Similarly, corporate bond rates collapse. Mergers and Acquisitions fly into high gear as massive leveraged by-outs sweep Wall Street. There is nearly free money FOREVER. If you think you can get a return on equity of at least .25% in all periods then buying the company is a slam dunk.

All of this activity sends stock prices sky high, it sends home prices sky high, it sends commercial real estate sky high. The massive increase in paper wealth accompanied by free credit card purchases sends consumers on the shopping binge of a lifetime. The real economy goes white hot, and items are flying off of store shelves. Prices on everything rise: food, soap, paper towels, you name it, they can’t keep it in the store. There is free money – forever – and we are all rich.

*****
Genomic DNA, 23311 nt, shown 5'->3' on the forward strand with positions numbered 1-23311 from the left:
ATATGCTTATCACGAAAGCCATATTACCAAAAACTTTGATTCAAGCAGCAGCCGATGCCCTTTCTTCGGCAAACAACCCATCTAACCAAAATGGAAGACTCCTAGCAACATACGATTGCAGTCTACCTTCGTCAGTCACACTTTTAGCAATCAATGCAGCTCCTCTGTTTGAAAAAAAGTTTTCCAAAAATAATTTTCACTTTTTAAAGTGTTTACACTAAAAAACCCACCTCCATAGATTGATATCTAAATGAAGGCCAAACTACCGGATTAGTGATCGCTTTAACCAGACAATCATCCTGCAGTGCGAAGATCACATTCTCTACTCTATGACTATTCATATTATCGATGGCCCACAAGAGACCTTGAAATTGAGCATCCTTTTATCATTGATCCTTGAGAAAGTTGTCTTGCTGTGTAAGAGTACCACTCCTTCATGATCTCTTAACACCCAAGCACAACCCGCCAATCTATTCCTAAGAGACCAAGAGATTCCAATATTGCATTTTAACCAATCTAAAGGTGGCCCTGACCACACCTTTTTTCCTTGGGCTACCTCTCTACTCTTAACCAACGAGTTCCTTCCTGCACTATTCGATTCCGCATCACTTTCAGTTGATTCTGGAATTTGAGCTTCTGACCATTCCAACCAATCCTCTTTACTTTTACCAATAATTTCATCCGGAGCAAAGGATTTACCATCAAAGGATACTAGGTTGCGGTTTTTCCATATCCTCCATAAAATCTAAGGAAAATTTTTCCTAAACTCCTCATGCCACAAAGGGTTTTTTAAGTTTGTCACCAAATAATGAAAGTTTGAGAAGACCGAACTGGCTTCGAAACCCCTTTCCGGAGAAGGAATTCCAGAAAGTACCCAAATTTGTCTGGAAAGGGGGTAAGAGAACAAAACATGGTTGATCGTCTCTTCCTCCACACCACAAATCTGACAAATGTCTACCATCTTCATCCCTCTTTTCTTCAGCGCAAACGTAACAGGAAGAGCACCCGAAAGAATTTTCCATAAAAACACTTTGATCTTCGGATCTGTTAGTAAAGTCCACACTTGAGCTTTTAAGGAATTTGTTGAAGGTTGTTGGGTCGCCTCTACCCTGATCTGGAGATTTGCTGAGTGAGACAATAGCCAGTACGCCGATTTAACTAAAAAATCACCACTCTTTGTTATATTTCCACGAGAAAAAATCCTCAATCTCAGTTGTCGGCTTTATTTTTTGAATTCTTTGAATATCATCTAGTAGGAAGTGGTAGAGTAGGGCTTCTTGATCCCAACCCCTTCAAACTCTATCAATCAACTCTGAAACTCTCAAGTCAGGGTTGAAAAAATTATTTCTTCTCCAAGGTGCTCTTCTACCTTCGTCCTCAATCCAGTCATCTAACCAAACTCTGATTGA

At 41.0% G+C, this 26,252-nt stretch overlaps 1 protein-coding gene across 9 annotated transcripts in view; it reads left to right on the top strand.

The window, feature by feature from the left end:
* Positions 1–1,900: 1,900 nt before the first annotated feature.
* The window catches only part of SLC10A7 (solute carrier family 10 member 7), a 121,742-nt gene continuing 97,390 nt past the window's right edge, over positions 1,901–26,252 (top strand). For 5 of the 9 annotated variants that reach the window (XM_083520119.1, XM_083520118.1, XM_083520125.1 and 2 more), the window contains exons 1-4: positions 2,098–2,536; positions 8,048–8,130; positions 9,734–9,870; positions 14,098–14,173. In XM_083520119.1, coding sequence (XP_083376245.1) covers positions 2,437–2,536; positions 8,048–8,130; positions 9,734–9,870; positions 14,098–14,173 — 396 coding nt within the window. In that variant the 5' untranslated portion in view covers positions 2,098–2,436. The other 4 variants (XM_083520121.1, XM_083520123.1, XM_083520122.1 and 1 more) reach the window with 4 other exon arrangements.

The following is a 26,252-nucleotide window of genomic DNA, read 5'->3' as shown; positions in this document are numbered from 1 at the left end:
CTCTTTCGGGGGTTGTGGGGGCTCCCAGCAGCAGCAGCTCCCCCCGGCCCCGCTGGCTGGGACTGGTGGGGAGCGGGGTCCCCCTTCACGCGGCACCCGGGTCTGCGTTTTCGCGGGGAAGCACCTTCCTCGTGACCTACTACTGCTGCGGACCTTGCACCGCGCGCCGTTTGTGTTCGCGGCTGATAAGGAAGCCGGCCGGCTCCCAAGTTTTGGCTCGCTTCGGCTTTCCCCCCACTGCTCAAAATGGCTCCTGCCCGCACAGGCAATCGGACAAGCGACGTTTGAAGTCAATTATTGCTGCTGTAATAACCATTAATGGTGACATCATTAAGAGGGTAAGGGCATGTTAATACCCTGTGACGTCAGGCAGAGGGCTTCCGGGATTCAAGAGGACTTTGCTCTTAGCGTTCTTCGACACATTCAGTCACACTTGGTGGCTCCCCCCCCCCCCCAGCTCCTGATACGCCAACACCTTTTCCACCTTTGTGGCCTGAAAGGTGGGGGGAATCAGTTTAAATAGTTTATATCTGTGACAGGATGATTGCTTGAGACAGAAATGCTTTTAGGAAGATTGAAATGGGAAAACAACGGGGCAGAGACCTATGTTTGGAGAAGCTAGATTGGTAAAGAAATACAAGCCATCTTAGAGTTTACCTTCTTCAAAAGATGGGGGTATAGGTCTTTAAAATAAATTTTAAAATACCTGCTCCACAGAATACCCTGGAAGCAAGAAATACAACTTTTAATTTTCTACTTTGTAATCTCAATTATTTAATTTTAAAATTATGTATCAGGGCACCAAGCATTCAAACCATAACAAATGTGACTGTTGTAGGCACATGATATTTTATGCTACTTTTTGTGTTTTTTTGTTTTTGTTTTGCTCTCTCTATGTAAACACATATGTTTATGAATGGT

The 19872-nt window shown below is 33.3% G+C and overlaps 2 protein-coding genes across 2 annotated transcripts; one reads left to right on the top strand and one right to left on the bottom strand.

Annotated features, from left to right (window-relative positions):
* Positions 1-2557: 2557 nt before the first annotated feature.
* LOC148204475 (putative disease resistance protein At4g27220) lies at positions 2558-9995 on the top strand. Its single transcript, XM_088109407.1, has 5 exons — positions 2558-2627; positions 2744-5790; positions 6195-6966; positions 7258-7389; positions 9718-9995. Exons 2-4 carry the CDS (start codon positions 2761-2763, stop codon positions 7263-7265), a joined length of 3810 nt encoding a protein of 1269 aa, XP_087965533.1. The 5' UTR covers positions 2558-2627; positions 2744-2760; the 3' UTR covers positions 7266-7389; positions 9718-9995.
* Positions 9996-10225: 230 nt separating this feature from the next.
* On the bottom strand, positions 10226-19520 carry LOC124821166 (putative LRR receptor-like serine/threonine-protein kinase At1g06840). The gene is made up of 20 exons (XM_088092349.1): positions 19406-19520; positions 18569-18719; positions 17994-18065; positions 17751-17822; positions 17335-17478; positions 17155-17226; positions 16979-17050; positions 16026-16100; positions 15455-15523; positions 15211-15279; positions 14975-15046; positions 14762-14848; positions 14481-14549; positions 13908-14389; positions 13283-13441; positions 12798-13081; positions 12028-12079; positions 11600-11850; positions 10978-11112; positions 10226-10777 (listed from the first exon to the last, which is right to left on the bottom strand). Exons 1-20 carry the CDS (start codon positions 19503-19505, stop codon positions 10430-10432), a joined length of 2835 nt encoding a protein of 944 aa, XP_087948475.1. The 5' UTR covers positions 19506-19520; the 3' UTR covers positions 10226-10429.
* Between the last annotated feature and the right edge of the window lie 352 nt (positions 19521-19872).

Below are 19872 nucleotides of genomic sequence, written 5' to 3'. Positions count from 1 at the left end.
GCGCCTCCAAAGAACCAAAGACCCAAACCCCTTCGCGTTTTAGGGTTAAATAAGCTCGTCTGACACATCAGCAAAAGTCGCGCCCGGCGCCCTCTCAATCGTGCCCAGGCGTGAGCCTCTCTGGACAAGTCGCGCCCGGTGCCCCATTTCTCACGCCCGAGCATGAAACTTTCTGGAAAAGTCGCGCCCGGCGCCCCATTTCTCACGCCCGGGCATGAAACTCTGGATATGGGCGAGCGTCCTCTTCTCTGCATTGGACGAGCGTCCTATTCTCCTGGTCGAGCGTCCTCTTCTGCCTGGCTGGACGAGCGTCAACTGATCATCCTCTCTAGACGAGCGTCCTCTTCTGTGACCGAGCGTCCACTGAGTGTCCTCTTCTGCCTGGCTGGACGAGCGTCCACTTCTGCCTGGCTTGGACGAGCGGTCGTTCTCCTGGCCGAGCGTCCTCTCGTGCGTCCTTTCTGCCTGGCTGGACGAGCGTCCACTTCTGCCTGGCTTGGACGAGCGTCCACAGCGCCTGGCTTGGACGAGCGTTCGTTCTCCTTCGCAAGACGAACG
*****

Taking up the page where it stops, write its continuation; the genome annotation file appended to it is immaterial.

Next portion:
In short, the result is massive inflation. This inflation would tend to push up nominal interest rates via the Fisher Effect. However, it can’t because the Fed is committed to .25% come-what-may.

That means that the Fed accelerates the expansion of the money supply so that even given huge inflation expectations the nominal interest rate stays low. This in turn feeds more inflation expectations which feeds more money creation and so on and so on.

Literally the continuous time models tell us that the inflation rate reaches infinity. That is,we shoot to a new, higher price level in zero time. That price level is one that is consistent with stock and home prices being discounted at .25% forever. The price level would have to be such that people as wealthy as they would be from those asset prices and with as easy access to credit as would come from 0% APR FOREVER, still would not want to purchase more output than the economy was capable of producing.